Recently, the Indian Network for Surveillance of Antimicrobial Resistance in India has stressed the need to study epidemiology of MRSA [5]. India is the largest producer and consumer of milk in the world, and the practice of consuming raw milk is still prevalent among many Indian communities. The potential significance of milk as a source of antibiotic resistant Staphylococci to humans has not still had the attention it warrants despite well-established risks associated with consumption of raw or unpasteurised milk. The incidence rate of CA MRSA varies from 25% in Western parts of India to 50% in South India in human patients [5] while no reports are available on LA MRSA.

The continuing emergence of newer genetic clusters in Staphylococci demands consideration of genotypic resistance together with molecular level profile to identify relevant, evolving genotypes. The coagulase gene is recognized as a suitable target for molecular level profiling of phenotypically identified S. aureus isolates [6]. PCR-RFLP of the groEL gene was found to be capable of identifying 100% of CNS species isolated from human clinical samples and from milk samples of dairy cows with intra-mammary infection, and hence is considered to be an ideal universal target for identification of CNS to the species level [7].

Resistance to penicillin as developed by staphylococcus is mediated by two mechanisms: either by the secretion of an enzyme β-lactamases which inactivates the antibiotic by hydrolysis of its β-lactam ring, and is encoded by the gene blaZ in a plasmid or chromosome [8], or by the production of a penicillin binding protein (PBP2A) encoded by a gene mecA, embedded in a mobile genetic element on the bacterial chromosome called Staphylococcal Chromosome Cassette mec or SCCmec [6]. Isolates of Staphylococcus are characterized as Methicillin Resistant (MRSA for S. aureus and MRCNS for coagulase negative Staphylococci) if they show the presence of the mecA gene and display phenotypic resistance to oxacillin/methicillin. The TetK gene found in Staphylococci codes for the energy dependant efflux of tetracycline conferring resistance.

Existence of virulence factors in MRSA is another area of importance as pathogenicity of the bacteria depends on their production. Panton–Valentine leukocidin (PVL) is a S. aureus-specific, bi-component cytotoxin that causes leucocyte destruction and tissue necrosis [9] in human patients. Inhibition of immune response by PVL also aid in bacterial persistence and extension of inflammatory process in soft tissues, bone and joints. While the strains of community-associated MRSA, the majority of which carry genes encoding Panton–Valentine leucocidin, are spreading rapidly in human populations, only sporadic cases have been reported in animals to date [10].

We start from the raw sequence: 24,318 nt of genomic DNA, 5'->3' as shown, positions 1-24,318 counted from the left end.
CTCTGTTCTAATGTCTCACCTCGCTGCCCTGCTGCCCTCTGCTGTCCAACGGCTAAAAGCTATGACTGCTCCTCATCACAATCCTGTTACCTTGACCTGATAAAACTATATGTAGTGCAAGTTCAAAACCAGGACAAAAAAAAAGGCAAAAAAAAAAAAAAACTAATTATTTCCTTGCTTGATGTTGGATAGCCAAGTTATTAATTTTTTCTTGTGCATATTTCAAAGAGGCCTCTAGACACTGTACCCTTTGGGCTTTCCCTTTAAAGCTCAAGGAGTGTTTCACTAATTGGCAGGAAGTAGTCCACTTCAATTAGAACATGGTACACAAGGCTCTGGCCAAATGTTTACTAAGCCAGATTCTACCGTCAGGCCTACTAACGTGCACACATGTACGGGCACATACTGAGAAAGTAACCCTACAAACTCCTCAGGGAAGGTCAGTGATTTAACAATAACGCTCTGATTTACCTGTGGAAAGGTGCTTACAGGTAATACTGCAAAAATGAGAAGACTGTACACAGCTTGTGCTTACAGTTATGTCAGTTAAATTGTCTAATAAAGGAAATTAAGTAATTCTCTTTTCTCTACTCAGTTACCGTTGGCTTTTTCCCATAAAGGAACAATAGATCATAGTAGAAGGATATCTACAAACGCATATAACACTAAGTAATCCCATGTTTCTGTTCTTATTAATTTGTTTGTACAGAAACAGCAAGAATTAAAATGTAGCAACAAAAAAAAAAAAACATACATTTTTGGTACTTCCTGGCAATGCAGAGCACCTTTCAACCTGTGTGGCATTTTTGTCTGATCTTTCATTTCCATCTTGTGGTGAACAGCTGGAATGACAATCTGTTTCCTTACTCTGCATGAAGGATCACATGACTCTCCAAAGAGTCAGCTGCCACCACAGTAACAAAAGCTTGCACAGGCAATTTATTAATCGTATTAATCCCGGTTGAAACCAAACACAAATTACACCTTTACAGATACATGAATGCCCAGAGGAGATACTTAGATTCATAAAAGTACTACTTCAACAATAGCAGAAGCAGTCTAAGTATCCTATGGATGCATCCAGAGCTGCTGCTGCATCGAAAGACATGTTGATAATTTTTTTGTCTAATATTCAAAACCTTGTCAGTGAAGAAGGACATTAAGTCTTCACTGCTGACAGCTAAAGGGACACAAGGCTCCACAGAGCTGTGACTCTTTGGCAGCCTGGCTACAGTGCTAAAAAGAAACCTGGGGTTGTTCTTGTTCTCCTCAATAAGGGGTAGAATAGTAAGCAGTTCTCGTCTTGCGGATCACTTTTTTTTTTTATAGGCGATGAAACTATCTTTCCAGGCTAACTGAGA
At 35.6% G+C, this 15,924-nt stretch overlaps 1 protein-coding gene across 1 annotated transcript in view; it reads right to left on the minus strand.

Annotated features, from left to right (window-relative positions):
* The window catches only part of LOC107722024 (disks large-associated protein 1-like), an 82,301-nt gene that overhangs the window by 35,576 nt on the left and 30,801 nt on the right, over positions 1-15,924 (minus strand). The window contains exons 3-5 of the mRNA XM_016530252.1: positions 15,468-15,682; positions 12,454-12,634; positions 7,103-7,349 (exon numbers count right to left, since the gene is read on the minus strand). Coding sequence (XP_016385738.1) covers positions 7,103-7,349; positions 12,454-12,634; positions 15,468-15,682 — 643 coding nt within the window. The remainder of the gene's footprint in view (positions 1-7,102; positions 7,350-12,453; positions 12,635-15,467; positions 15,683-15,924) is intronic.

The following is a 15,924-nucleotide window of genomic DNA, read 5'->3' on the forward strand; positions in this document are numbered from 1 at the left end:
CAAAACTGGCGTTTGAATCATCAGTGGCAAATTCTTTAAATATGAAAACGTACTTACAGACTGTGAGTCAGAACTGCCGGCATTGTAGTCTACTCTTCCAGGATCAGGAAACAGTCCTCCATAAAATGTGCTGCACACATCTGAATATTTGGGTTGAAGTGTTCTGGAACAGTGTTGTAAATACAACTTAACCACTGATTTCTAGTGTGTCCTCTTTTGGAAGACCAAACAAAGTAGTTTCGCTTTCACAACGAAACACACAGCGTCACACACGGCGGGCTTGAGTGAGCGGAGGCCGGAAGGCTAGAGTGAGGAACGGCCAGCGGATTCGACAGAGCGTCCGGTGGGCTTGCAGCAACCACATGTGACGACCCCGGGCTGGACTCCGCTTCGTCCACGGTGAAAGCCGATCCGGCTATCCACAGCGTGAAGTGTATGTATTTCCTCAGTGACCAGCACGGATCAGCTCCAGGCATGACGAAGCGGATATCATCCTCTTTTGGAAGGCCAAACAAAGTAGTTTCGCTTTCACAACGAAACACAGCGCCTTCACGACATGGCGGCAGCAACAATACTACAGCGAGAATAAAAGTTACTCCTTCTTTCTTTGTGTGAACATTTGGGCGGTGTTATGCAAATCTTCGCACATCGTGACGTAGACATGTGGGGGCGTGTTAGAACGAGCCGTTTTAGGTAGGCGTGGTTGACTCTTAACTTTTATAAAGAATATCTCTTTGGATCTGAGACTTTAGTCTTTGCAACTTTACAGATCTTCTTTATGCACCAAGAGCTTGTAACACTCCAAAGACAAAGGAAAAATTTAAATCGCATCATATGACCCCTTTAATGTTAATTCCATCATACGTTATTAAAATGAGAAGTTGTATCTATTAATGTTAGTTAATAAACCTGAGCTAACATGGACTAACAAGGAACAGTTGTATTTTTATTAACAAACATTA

High prevalence of Staphylococcal infections were found when secretions from a large number of dry cows maintained under small holder systems in an area of Kerala State, India were screened in this study. Phenotypic and genotypic antibiogram profile of the isolates revealed resistance to a number of commonly used antibiotics in human medicine.

Materials and methods

Animals

One hundred and fifty seven pregnant dairy cows within 5 days of cessation of their lactation were included in this study. Details of all the small holder dairy units (2–3 cows/holding) from an area of twenty Sq. km in the district of Thrissur in Kerala State, India, were collected and each unit was visited frequently. The animals belonged to the cross-bred category of non-descript breeds with either Jersey or Holstein–Friesian breeds. Udder secretions were collected from every one of the 157 pregnant cows within five days of cessation of their lactation. This study did not require any specific permissions since it involved only a non-invasive collection of samples from a domestic species. Administrative and technical sanction to the work was granted as per order KVASU/DAR/R2/116/2011 dated 01/09/11 of DAR, KVASU of the Director of Academics and Research, Kerala Veterinary and Animal Sciences University.

Bacterial isolates

Mammary gland secretions of cows were collected in sterile vials and sealed aseptically. Bacterial cultures were obtained by inoculating the samples on Brain Heart Infusion Agar (Hi Media, India) and incubating for 24 h at 37°C. The plates were examined for growth and a cut-off value of 100CFU/ml of secretion was used. Pure cultures were maintained after re-inoculating individual colonies on Blood agar and Mannitol Salt agar. Selective isolation of Staphylococcus sp. was done on Mannitol salt agar and Baird-Parker medium containing one per cent Potassium tellurite. Further identification was carried out by Grams staining and biochemical tests for catalase, oxidase, oxidation- fermentation and production of acid from various sugars. Tube coagulase test was employed for initial discrimination of S. aureus and coagulase negative Staphylococcus isolates.

Antimicrobial susceptibility of Staphylococci

The disc diffusion method [11] was employed for determining the antibiotic susceptibility. Discs containing Ampicillin (10 mcg), Penicillin G (10 units), Streptomycin (10 mcg), Tertracycline (30mcg), Azithromycin (30 mcg), Cefoperazone (5mcg) and Chloramphenicol (30 mcg) were used. Results were interpreted using the charts provided by the manufacturers of antibiotic discs (Hi Media, India).

Phenotypic resistance to Oxacillin and Cefoxitin